One of the things that I think we may have lost is knowing what you are actually depicting. In the days when the draftsperson had to interact with the Architects, Engineers and Designers they learned what they were actually trying to depict in the finished product. They would show pictures, sketch images and actually take team members out to the field or factory to see what was being built.
Many have said both on this blog and others that BIM and the newer 3D software actually brings back the true interaction or knowing what was being designed because you have to “build it” in 3D. While this is true and I embrace this, I am focused on the personal interaction of the designer working with the drafter to get them to see what they were drawing in their minds so that they could then transfer that to paper.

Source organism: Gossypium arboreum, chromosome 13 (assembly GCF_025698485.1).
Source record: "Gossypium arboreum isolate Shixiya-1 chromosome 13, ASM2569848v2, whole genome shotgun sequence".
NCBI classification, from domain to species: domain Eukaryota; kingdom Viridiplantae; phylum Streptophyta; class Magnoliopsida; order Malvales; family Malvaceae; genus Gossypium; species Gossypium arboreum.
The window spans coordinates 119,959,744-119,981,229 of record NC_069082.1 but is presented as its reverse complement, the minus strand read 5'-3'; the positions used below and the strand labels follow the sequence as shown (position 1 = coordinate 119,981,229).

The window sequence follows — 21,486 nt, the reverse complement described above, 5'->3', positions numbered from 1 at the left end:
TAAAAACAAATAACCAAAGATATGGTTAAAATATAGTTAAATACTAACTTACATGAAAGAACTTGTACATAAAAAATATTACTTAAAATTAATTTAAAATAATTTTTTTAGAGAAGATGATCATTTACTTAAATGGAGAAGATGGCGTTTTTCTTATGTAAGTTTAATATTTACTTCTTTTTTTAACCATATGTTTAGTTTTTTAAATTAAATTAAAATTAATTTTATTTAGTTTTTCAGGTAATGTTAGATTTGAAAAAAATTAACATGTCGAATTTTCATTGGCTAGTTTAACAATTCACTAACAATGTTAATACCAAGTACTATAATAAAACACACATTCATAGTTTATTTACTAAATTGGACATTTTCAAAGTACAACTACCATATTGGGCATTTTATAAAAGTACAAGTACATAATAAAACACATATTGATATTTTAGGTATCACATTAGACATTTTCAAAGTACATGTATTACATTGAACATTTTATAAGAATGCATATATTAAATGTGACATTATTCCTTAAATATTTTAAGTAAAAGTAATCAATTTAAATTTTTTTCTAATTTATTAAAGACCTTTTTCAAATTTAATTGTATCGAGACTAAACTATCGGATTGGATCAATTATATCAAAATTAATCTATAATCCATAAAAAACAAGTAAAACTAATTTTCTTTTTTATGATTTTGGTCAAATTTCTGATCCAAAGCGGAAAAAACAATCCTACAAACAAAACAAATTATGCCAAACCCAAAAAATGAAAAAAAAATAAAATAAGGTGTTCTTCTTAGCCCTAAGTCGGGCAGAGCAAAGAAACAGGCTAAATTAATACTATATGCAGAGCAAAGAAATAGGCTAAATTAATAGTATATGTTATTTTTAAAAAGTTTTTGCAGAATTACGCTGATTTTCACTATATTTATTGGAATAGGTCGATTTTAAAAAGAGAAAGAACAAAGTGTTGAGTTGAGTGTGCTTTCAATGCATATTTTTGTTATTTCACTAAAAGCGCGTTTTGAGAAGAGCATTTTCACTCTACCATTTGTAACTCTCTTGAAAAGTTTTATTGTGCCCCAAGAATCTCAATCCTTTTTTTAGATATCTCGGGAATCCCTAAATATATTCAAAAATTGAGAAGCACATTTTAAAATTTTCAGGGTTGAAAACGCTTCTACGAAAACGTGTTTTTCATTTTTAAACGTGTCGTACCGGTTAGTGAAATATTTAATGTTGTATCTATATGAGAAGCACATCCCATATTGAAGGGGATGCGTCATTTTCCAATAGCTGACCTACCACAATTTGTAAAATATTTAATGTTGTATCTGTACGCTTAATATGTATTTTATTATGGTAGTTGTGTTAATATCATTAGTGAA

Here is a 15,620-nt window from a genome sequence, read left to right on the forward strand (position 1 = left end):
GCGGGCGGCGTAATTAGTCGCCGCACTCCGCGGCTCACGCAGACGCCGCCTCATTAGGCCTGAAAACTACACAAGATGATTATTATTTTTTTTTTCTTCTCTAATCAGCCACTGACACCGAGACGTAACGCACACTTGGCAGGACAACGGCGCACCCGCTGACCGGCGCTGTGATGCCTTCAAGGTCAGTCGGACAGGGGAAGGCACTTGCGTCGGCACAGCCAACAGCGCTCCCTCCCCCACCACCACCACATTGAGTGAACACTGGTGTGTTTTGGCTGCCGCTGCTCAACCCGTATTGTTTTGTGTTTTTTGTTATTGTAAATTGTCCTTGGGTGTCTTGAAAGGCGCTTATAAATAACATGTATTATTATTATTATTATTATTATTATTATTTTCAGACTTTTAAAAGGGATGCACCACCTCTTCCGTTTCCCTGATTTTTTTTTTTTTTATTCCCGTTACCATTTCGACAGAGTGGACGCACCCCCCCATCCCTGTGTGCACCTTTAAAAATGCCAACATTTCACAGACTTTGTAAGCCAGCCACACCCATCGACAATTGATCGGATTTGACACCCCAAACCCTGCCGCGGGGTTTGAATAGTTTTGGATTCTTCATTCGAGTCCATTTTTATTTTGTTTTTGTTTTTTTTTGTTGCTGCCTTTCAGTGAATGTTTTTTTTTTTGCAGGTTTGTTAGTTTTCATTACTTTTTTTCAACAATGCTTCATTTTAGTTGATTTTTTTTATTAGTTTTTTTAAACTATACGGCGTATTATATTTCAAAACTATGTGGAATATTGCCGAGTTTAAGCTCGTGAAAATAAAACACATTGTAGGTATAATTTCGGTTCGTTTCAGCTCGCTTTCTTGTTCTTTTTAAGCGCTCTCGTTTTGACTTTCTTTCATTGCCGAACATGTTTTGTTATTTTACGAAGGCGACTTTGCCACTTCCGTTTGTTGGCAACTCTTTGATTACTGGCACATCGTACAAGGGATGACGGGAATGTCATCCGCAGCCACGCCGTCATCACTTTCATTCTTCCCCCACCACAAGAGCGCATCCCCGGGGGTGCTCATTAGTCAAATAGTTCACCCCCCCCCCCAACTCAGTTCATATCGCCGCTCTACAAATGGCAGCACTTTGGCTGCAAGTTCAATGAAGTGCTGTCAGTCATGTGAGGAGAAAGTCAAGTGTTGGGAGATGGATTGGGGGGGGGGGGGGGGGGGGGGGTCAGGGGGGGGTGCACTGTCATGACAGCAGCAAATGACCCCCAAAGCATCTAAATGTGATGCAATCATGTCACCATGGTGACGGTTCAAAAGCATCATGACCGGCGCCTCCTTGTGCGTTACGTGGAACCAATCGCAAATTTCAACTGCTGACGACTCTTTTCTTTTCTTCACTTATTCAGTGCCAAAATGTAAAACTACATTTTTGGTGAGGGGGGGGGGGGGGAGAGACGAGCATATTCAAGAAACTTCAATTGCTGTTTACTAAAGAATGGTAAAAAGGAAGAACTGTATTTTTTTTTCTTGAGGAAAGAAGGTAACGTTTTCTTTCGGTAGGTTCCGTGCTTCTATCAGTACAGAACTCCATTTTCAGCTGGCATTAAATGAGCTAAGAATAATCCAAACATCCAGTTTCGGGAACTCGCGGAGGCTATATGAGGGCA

Today I see a little less interaction between most designers and those that are working under them. Sometimes the drafter is left to their own to figure it out. And if they can’t, they are looked down upon. Many complain about the lack of drafters understanding of what they are creating, but if those who complain are not willing to discuss, share and improve the understanding of those they are working with – then they are part of the problem.
I would encourage those that create design form nothing, from the mixing of construction materials, form the raw metals of fabrication to get back in touch with teaching.
Craftsmen who work in trades bring new members along. They mentor them. They encourage them to understand. They take time to work with others who need a little assistance. We need to encourage our senior staff to mentor the junior staff. We need to be creating opportunities for interaction. And when those teachable moments are created or just happen. Slow down and share what you know with the next person coming up the ladder.